Principles for Better Searches: Match an Exact Phrase

Previously in the Better Searches series, we looked at three principles that can drastically improve your search results. If you would like to review or read more about those principles, click here. In this blog, we will look at the two main ways to force a search engine or database to match an exact phrase.

What does "match an exact phrase" mean?

Using a basic search -- where the researcher types in a few terms and then hits the enter key -- the engine produces a list of results using some combination of those keywords. To do so, the engine also makes assumptions to produce results that are hopefully relevant, and depending on those assumptions, the results may include a combination of those keywords that is different from the order that was originally entered by the researcher. For instance, if the researcher searches: Keyword1 Keyword2 Keyword3 Keyword4, the results might well include the following instead:

As this graphic hopefully demonstrates, each keyword is more or less floating around as a separate block that can be combined in different ways to supply the researcher with results. As the red X over Keyword3 implies, sometimes keywords are even dropped altogether if they do not fit into the engine's assumptions about which keywords will produce the the most relevant results. In other words, although the keywords were entered in a sequence by the researcher, the results may not reflect that sequence or even all of the keywords!

However, when a search engine matches an exact phrase, it takes a sequence of terms and looks across the information available to that engine for instances in which that precise combination pops up. In a sense, it takes that collection of building blocks and forms them into one solid group of terms that must appear in the results.

When would this be useful?

Let’s imagine an example in which someone is in the process of looking for a collection of stories, but for one reason or another, the basic search is not finding anything useful. They can’t remember the author or the title of the book, but they do remember the color of the cover as well as the name of a particular folktale: “The Incredible Nose.”

Starting out, a simple Google book search with the following terms – the incredible nose – produces many results. But after looking through pages of results provided by Google books, it is looking more and more unlikely that the right one will appear. We could add more keywords, like "West African myths" and "folktale," but there is a simple principle which – if applied to the exact same keywords – will bring the book to the researcher on the very first page of the results. That "exact phrase" principle is illustrated below.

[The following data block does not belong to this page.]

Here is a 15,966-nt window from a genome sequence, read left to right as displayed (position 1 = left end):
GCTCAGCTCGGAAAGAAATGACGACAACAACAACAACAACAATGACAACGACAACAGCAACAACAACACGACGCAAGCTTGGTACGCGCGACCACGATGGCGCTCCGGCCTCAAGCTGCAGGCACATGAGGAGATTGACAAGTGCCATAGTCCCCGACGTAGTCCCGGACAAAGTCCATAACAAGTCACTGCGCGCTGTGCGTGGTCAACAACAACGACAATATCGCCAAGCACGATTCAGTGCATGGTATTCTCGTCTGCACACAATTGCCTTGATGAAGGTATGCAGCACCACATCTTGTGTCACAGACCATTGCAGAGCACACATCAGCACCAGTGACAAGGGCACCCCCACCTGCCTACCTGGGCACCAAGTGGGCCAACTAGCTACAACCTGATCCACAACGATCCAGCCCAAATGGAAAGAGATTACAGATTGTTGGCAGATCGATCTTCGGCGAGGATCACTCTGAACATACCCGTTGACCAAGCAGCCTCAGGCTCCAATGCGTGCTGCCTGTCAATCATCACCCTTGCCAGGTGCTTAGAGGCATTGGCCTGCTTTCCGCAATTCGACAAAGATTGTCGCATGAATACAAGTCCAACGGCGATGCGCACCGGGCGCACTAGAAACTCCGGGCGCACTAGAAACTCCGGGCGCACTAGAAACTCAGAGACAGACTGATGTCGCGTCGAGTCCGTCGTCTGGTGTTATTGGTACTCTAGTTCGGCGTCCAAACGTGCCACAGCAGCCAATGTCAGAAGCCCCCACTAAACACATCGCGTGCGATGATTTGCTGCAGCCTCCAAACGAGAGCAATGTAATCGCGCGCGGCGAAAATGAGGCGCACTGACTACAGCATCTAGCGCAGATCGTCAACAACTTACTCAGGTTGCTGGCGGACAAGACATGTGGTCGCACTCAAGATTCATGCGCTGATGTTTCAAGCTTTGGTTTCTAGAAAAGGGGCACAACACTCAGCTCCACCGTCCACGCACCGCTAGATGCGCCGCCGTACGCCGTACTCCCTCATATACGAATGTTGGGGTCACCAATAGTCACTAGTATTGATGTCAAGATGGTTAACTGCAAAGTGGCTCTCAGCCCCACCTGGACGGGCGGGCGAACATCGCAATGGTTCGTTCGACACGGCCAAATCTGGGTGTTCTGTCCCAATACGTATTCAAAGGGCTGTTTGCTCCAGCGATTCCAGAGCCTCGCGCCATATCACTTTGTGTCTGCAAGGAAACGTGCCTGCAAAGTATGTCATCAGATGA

Keyword1 Keyword2 Keyword3 etc.

Adding quotation marks around your keywords forces the search engine to find results that match an exact phrase.

Without the "Exact Phrase" Principle: the incredible nose

Results: ~400-500

Relevance: Low

With the "Exact Phrase" Principle: “the incredible nose”

Results: ~90

Relevance: High

Note: Not all search engines and databases act the same way, so if one does not seem to match a phrase when the search terms are surrounded by quotation marks, try using the advanced search options. More often than not if a search engine does not make use of quotation marks in its search box, it may be able to apply the same principle in a different way. For instance, look for something like “match this phrase exactly” under the advanced search options.


Applying this principle can be very effective in instances like this, because while the first search contains all the right keywords, the exact order is required to find it quickly. As demonstrated here, the first search yields 400 to 500 results to sift through, but applying the exact phrase principle reduces it to 90. Most importantly, the book in question was listed on the first page. The difference can be quite impressive, but be careful! While this principle can be incredibly effective in narrowing the field of results, it relies on the accuracy (and correct spelling) of the search terms. Of course, the silver lining here is that if results are coming up empty while using this principle, it could be a good sign to double check or re-evaluate those terms.

If you have any questions, call your local branch and ask for a reference librarian. Stay tuned for future blogs on how to improve your searches!